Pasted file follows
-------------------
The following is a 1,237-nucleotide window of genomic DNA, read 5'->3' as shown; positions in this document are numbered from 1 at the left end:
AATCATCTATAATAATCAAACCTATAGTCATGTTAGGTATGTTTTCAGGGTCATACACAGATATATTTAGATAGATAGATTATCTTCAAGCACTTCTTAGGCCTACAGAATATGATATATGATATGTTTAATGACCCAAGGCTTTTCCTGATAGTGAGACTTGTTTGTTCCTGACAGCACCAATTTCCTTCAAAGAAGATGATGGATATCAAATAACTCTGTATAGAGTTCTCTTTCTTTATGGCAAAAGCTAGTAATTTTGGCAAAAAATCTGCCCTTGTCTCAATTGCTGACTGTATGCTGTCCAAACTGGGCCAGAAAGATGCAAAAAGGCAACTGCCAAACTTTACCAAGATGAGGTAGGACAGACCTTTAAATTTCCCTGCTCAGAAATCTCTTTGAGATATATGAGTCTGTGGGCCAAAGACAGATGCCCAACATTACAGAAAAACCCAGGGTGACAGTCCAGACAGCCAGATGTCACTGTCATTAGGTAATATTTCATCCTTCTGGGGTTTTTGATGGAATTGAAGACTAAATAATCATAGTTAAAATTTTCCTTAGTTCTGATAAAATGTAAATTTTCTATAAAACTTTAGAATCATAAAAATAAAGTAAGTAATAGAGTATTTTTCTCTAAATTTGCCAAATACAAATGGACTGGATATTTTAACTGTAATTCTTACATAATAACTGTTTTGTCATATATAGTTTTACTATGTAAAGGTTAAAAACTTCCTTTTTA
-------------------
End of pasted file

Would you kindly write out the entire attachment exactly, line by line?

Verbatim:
The following is a 1,237-nucleotide window of genomic DNA, read 5'->3' as shown; positions in this document are numbered from 1 at the left end:
AATCATCTATAATAATCAAACCTATAGTCATGTTAGGTATGTTTTCAGGGTCATACACAGATATATTTAGATAGATAGATTATCTTCAAGCACTTCTTAGGCCTACAGAATATGATATATGATATGTTTAATGACCCAAGGCTTTTCCTGATAGTGAGACTTGTTTGTTCCTGACAGCACCAATTTCCTTCAAAGAAGATGATGGATATCAAATAACTCTGTATAGAGTTCTCTTTCTTTATGGCAAAAGCTAGTAATTTTGGCAAAAAATCTGCCCTTGTCTCAATTGCTGACTGTATGCTGTCCAAACTGGGCCAGAAAGATGCAAAAAGGCAACTGCCAAACTTTACCAAGATGAGGTAGGACAGACCTTTAAATTTCCCTGCTCAGAAATCTCTTTGAGATATATGAGTCTGTGGGCCAAAGACAGATGCCCAACATTACAGAAAAACCCAGGGTGACAGTCCAGACAGCCAGATGTCACTGTCATTAGGTAATATTTCATCCTTCTGGGGTTTTTGATGGAATTGAAGACTAAATAATCATAGTTAAAATTTTCCTTAGTTCTGATAAAATGTAAATTTTCTATAAAACTTTAGAATCATAAAAATAAAGTAAGTAATAGAGTATTTTTCTCTAAATTTGCCAAATACAAATGGACTGGATATTTTAACTGTAATTCTTACATAATAACTGTTTTGTCATATATAGTTTTACTATGTAAAGGTTAAAAACTTCCTTTTTA